Tuesday, March 25, 2014
BOSTON — A man who took cellphone photos up the skirts of women riding the Boston subway did not violate state law because the women were not nude or partially nude, Massachusetts’ highest court ruled Wednesday.
The Supreme Judicial Court overruled a lower court that had upheld charges against Michael Robertson, who was arrested in August 2010 by transit police who set up a sting after getting reports that he was using his cellphone to take photos and video up female riders’ skirts and dresses.
The ruling immediately prompted top Beacon Hill lawmakers to pledge to update state law.
Existing so-called Peeping Tom laws protect people from being photographed in dressing rooms and bathrooms when nude or partially nude, but the way the law is written, it does not protect clothed people in public areas, the court said.
“A female passenger on a MBTA trolley who is wearing a skirt, dress, or the like covering these parts of her body is not a person who is ‘partially nude,’ no matter what is or is not underneath the skirt by way of underwear or other clothing,” the court said in its ruling.
State law “does not apply to photographing (or videotaping or electronically surveilling) persons who are fully clothed and, in particular, does not reach the type of upskirting that the defendant is charged with attempting to accomplish on the MBTA,” the court said.
The SJC said that while such actions should be illegal, they are not, given the way state law is written.
Suffolk County prosecutors said their interpretation of the state’s Peeping Tom law was that “upskirt” photos are illegal.
District Attorney Dan Conley said prosecutors are hoping state lawmakers will change the wording of the statute by the end of this legislative session.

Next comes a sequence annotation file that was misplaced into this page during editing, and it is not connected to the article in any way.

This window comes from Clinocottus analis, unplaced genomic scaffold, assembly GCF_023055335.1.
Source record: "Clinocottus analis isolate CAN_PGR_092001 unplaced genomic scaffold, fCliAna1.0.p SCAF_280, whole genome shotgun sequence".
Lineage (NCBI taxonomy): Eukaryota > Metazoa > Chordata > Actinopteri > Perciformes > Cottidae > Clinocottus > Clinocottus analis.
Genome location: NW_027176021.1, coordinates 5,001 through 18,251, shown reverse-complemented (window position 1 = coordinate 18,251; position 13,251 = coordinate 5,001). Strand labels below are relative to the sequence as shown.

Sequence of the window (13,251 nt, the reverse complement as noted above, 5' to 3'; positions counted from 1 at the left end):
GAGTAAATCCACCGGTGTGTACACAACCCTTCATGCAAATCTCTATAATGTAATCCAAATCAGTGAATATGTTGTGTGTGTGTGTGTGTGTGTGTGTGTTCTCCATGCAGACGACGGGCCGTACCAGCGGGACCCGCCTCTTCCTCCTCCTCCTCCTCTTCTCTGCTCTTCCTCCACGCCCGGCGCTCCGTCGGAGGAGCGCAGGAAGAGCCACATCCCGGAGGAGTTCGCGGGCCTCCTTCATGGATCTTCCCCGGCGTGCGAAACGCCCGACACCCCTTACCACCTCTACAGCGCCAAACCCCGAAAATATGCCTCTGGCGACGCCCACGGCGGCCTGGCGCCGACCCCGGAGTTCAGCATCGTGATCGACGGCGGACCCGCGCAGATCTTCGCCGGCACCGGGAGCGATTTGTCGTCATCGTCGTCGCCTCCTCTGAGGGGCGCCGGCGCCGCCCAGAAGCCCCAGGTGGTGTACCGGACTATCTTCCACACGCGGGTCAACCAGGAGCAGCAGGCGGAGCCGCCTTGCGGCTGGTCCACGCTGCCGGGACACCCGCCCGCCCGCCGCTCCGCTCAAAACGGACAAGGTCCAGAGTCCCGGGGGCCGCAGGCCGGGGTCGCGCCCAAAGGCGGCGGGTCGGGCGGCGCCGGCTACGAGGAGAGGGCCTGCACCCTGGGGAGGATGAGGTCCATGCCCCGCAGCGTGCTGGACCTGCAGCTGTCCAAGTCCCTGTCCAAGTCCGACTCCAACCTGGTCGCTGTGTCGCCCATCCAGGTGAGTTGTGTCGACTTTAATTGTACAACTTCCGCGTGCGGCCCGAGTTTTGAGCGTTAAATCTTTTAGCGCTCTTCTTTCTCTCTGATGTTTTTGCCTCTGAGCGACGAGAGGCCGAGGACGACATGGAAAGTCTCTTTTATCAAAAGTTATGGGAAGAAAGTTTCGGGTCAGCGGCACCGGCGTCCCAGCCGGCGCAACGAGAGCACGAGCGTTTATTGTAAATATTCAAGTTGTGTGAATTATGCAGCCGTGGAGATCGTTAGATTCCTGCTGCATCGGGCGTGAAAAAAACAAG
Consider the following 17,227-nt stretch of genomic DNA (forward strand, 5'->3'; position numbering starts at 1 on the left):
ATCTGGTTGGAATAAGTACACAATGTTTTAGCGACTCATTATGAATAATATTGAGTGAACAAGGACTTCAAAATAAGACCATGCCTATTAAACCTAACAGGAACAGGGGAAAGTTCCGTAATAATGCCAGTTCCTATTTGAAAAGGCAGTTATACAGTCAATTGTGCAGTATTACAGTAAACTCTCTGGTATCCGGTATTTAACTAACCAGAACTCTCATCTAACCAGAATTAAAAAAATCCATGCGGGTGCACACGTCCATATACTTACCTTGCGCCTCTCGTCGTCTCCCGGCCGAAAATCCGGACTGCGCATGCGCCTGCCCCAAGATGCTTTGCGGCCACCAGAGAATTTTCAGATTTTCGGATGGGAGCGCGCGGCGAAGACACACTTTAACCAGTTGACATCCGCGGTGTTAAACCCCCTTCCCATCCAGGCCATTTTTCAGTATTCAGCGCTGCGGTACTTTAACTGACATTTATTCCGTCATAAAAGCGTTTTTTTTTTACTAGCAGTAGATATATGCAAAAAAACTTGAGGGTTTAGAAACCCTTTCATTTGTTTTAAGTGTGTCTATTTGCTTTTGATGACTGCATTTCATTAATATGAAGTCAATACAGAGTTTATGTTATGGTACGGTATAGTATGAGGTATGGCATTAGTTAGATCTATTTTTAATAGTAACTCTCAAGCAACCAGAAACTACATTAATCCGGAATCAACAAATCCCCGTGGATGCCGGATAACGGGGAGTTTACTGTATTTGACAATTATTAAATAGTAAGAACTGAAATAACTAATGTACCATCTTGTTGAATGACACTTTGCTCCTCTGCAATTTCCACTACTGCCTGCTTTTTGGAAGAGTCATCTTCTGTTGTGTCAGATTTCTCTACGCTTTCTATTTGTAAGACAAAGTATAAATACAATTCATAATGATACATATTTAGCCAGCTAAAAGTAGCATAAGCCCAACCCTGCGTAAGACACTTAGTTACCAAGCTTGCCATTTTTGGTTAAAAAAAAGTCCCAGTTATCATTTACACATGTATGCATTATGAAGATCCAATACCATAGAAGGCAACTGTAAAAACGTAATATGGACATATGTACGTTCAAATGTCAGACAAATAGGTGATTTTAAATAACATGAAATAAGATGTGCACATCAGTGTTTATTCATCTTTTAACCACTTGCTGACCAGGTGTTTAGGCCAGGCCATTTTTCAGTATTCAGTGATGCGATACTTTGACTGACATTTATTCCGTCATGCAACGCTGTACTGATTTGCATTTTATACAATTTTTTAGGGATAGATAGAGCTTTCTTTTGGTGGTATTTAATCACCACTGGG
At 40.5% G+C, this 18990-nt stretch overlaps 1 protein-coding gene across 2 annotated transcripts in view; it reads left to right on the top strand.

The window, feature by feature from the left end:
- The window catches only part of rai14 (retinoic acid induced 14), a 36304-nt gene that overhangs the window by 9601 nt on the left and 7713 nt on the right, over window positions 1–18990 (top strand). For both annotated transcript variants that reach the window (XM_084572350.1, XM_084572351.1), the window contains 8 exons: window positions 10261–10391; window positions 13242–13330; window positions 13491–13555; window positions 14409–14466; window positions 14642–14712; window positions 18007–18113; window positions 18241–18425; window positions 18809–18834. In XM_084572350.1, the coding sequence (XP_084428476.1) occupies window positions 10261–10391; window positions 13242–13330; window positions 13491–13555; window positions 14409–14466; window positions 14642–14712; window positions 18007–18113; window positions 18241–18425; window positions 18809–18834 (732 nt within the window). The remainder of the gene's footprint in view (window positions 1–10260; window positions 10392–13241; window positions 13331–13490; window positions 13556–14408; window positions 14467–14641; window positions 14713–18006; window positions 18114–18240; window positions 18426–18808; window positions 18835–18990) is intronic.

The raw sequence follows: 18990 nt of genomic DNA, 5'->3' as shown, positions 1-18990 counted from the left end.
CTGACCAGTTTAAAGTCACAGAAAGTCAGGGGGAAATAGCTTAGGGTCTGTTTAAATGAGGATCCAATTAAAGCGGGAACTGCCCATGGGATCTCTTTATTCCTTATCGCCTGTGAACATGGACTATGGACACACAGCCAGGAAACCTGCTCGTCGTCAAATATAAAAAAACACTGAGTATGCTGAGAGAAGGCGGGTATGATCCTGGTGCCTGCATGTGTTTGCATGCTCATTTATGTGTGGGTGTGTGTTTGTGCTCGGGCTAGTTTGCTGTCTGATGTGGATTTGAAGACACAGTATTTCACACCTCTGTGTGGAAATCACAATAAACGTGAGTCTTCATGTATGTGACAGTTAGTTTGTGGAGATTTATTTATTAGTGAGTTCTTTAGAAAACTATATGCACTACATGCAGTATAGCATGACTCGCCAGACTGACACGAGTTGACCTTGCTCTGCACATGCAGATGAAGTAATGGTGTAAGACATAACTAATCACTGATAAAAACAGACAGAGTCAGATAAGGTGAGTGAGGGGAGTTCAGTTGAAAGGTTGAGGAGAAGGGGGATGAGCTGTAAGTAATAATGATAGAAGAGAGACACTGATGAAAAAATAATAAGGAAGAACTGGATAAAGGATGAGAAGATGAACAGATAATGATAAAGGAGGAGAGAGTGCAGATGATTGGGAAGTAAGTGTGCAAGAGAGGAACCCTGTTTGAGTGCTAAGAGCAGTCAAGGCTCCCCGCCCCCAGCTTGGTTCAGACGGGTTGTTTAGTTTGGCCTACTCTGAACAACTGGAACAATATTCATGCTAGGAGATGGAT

“What we have is not that the Supreme Judicial Court is saying this is OK,” Conley said. “The statutory language just didn’t quite fit the conduct.”
In its ruling, the court said that other states, including New York and Florida, have passed laws specifically criminalizing upskirt photos, noting that women have an expectation of privacy under their clothing. Washington lawmakers closed a loophole in that state’s voyeurism law a decade ago, after a similar ruling there.
Conley added that this conduct has become more and more prevalent, and he urged riders to be alert.
“This action is immoral and reprehensible; don’t do it,” he said.
A telephone message left with Michelle Menken, Robertson’s attorney, was not immediately returned.
Senate President Therese Murray said she was “stunned and disappointed” with the court ruling. She said the Senate will respond quickly.
“We have fought too hard and too long for women’s rights to take the step backward,” Murray said in a statement. “I am in disbelief that the courts would come to this kind of decision and outraged at what it means for women’s privacy and public safety.”
Gina Scaramella, executive director of the Boston Area Rape Crisis Center, said such photos are a serious invasion of privacy. She said the law needs to catch up to technology.
“It really is a form of sexual harassment. It’s a violation for the person who is unknowingly getting their body photographed,” she said. “People wear clothing for a reason and having someone violate that privacy is a real problem.”
MBTA spokesman Joe Pesaturo said that Transit Police support the Suffolk County District Attorney’s efforts to work with the Legislature in rewriting the statute. He did not say what the MBTA could do in the meantime to prevent the activity.
Pesaturo said that in the past three years, T police have investigated 13 “secretly photographing” cases. In some cases, the alleged offender was issued a court summons. Some remain open investigations. During those three years there was an average of 395 million passenger trips on the MBTA.
Associated Press writers Steve LeBlanc and Paige Sutherland contributed to this report.